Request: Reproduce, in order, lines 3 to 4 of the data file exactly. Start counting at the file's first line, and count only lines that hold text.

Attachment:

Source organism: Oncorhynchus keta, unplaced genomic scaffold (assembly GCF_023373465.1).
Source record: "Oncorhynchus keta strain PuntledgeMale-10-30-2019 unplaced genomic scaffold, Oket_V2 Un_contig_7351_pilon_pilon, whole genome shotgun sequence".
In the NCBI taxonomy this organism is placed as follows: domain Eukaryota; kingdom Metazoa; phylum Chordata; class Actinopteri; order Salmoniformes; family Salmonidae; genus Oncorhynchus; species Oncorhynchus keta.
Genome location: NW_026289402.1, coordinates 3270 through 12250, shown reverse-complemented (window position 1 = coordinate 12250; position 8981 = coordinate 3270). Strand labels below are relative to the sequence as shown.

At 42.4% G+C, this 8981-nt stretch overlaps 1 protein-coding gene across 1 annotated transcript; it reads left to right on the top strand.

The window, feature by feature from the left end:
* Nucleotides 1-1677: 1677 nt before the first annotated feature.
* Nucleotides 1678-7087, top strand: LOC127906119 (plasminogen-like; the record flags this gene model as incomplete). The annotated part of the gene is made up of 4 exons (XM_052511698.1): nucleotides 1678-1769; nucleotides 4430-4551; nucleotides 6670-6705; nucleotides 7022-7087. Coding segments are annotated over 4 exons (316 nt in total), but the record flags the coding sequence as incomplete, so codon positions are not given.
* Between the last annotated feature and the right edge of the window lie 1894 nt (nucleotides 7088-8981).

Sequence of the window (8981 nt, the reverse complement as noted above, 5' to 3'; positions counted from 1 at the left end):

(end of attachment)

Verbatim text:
In the NCBI taxonomy this organism is placed as follows: domain Eukaryota; kingdom Metazoa; phylum Chordata; class Actinopteri; order Salmoniformes; family Salmonidae; genus Oncorhynchus; species Oncorhynchus keta.
Genome location: NW_026289402.1, coordinates 3270 through 12250, shown reverse-complemented (window position 1 = coordinate 12250; position 8981 = coordinate 3270). Strand labels below are relative to the sequence as shown.